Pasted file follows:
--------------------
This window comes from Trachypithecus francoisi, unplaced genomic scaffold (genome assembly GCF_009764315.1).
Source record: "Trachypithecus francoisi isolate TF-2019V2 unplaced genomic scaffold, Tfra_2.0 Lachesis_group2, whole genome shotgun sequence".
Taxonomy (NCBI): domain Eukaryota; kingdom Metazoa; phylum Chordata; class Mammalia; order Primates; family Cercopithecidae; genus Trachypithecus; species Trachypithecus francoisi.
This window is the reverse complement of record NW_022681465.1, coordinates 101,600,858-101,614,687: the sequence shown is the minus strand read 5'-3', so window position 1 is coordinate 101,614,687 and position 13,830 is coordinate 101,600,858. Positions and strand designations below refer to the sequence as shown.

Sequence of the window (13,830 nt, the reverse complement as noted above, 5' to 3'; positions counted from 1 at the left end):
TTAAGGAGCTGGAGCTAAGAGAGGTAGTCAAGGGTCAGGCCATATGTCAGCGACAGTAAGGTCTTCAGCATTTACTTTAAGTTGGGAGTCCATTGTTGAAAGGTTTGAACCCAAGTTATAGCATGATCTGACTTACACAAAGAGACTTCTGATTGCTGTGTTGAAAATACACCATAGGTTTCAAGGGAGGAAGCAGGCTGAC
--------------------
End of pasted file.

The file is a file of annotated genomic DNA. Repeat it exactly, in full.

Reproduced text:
This window comes from Trachypithecus francoisi, unplaced genomic scaffold (genome assembly GCF_009764315.1).
Source record: "Trachypithecus francoisi isolate TF-2019V2 unplaced genomic scaffold, Tfra_2.0 Lachesis_group2, whole genome shotgun sequence".
Taxonomy (NCBI): domain Eukaryota; kingdom Metazoa; phylum Chordata; class Mammalia; order Primates; family Cercopithecidae; genus Trachypithecus; species Trachypithecus francoisi.
This window is the reverse complement of record NW_022681465.1, coordinates 101,600,858-101,614,687: the sequence shown is the minus strand read 5'-3', so window position 1 is coordinate 101,614,687 and position 13,830 is coordinate 101,600,858. Positions and strand designations below refer to the sequence as shown.

Sequence of the window (13,830 nt, the reverse complement as noted above, 5' to 3'; positions counted from 1 at the left end):
TTAAGGAGCTGGAGCTAAGAGAGGTAGTCAAGGGTCAGGCCATATGTCAGCGACAGTAAGGTCTTCAGCATTTACTTTAAGTTGGGAGTCCATTGTTGAAAGGTTTGAACCCAAGTTATAGCATGATCTGACTTACACAAAGAGACTTCTGATTGCTGTGTTGAAAATACACCATAGGTTTCAAGGGAGGAAGCAGGCTGAC